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Saturday, March 13, 2010

New York City Rare Bird Alert

Below is the New York City Rare Bird Alert for the week ending Friday, March 12, 2010:

* New York
* New York City, Long Island, Westchester County
* March 12, 2010
* NYNY1003.12

Birds Mentioned:

(+ Details requested by NYSARC)

Wood Duck
Green-winged Teal ('Eurasian' type)
Common Eider
Harlequin Duck
Northern Bobwhite
American Bittern
Great Egret
Turkey Vulture
Bald Eagle (Sullivan County)
Red-shouldered Hawk
Golden Eagle (Sullivan County)
American Oystercatcher
American Woodcock
Iceland Gull
Lesser Black-backed Gull
Black-legged Kittiwake
Eastern Phoebe
Common Raven
Winter Wren
Eastern Bluebird
Hermit Thrush
Red-winged Blackbird
Rusty Blackbird
Common Grackle

If followed by (+) please submit documentation of your report electronically and use the NYSARC online submission form found at

You can also send reports and digital image files via email to nysarc1 AT .

If electronic submission is not possible, hardcopy reports and photos or sketches are welcome. Hardcopy documentation should be mailed to:

Jeanne Skelly - Secretary
NYS Avian Records Committee (NYSARC)
420 Chili-Scottsville Rd.
Churchville, NY 14428

~ Transcript ~

Hotline: New York City Area Rare Bird Alert
Weekly Recording: (212) 979-3070

To report sightings call:
Tom Burke (212) 372-1483 (days except Sunday)
Tony Lauro (631) 734-4126 (Long Island)

Compilers: Tom Burke, Tony Lauro
Coverage: New York City, Long Island, Westchester County
Transcriber: Karen Fung


Greetings. This is the New York Rare Bird Alert for Friday, March 12th, at 9:00 pm. The highlights of today's tape are THICK-BILLED MURRE, SNOWY OWLS, BARROW'S GOLDENEYE, EURASIAN GREEN-WINGED TEAL, GREATER WHITE-FRONTED GOOSE, and CACKLING GOOSE.

With Spring finally showing some signs of actually arriving, northbound movement of migrants has also been noted. A sea watch off Montauk Point Sunday produced the most unusual of this week's birds when a THICK-BILLED MURRE was spotted moving east, joining 46 RAZORBILLS also flying by. An immature BLACK-LEGGED KITTIWAKE also appeared, and at Montauk Harbor Inlet, an ICELAND GULL was still present, and five more RAZORBILLS were noted. At Fort Pond Bay a LESSER BLACK-BACKED GULL continued, and a RED-SHOULDERED HAWK flew past.

Rather unexpected, due to their notable absence this winter, were two SNOWY OWLS spotted recently. The first, a dark immature, was found last Saturday in the dunes near Tiana Beach, off Dune Road west of Shinnecock Inlet, a typical location, whereas the second, a lighter bird, appeared Tuesday in a farm field along Manor Lane in Southport on the North Fork. Both owls were searched for on subsequent days and not relocated.

Lingering waterfowl included two BARROW'S GOLDENEYES. The drake in Bayville was noted Sunday, still off the entrance to Centre Island, which is east of Bayville along Bayville Avenue, while the drake at Jamaica Bay Wildlife Refuge continues in the Bay west of the West Pond or, especially in the later afternoon, on the West Pond. The numbers of GREEN-WINGED TEAL on the West Pond seem to be dropping, with the 'Common' type Teal pulling out, but another 'Eurasian' type GREEN-WINGED TEAL was found Sunday at Nissequogue River State Park, which is southeast of Sunken Meadow State Park, off Sunken Meadow Road.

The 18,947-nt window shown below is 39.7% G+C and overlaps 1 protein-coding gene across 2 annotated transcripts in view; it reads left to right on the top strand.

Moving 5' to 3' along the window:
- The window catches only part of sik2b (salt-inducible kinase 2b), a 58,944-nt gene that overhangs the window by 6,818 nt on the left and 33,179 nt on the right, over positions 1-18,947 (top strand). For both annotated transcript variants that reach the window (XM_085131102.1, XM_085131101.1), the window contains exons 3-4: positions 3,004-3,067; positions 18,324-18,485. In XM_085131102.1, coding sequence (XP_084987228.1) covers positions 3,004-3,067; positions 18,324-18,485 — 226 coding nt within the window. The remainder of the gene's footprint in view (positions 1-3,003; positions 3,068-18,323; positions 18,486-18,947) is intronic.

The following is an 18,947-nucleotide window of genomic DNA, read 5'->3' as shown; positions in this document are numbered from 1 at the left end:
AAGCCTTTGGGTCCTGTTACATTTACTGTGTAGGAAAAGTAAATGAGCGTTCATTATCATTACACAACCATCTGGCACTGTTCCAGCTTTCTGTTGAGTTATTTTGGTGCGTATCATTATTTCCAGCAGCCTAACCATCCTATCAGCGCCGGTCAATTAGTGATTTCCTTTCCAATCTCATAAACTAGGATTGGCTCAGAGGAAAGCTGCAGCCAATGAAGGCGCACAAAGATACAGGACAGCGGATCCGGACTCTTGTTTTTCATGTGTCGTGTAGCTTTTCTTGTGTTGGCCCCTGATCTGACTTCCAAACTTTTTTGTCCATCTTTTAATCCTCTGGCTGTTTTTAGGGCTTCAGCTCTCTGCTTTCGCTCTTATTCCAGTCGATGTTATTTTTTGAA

A CACKLING GOOSE was found at Caumsett State Park, north of Lloyd Harbor, on Monday.

In conjunction with the continued sightings of COMMON RAVENS in Roslyn and occasional occurrences in New York City, it is quite interesting that a pair has been found nesting in Kew Gardens, Queens, at a site they apparently also used last year.

Various spring migrants now appearing in Central, Prospect and other city parks lately have included WOOD DUCK and other waterfowl on the move; TURKEY VULTURES and some hawks, including a few RED-SHOULDERED HAWKS; KILLDEER and some AMERICAN WOODCOCK; EASTERN PHOEBE as of Wednesday; and some RUSTY BLACKBIRDS, along with many flocks of RED-WINGED BLACKBIRDS and COMMON GRACKLES. AMERICAN WOODCOCK are now displaying in most appropriate locations.

Along the coast, GREAT EGRET and AMERICAN OYSTERCATCHER have also been noted, so a decent variety is now available. For example, the collection of birds at Shu Swamp in Mill Neck on Wednesday featured WOOD DUCK, AMERICAN WOODCOCK, WINTER WREN, HERMIT THRUSH and RUSTY BLACKBIRD.

Out east at Shinnecock, two immature male HARLEQUIN DUCKS were still present along the inlet jetty Sunday, and Sunday afternoon several hundred COMMON EIDER flew out of Shinnecock Inlet to feed on the ocean. Birds along Dune Road west of the inlet included an AMERICAN BITTERN Saturday and EASTERN BLUEBIRD Sunday.

A flock of NORTHERN BOBWHITE appeared Saturday near the old Grumman Airport in Calverton, where WOODCOCK were displaying on Sunday.

Two nice birds up at the Bashakill Wildlife Management Area in upstate New York (Sullivan County) recently were a GOLDEN EAGLE joining up with some BALD EAGLES on the ice from about the 6th up to Wednesday, and a GREATER WHITE-FRONTED GOOSE visited Bashakill on Thursday.

To phone in reports on Long Island, call Tony Lauro at (631) 734-4126, or days except Sunday call Tom Burke at (212) 372-1483. This service is sponsored by the Linnaean Society of New York and the National Audubon Society. Thank you for calling.


~ End Transcript ~

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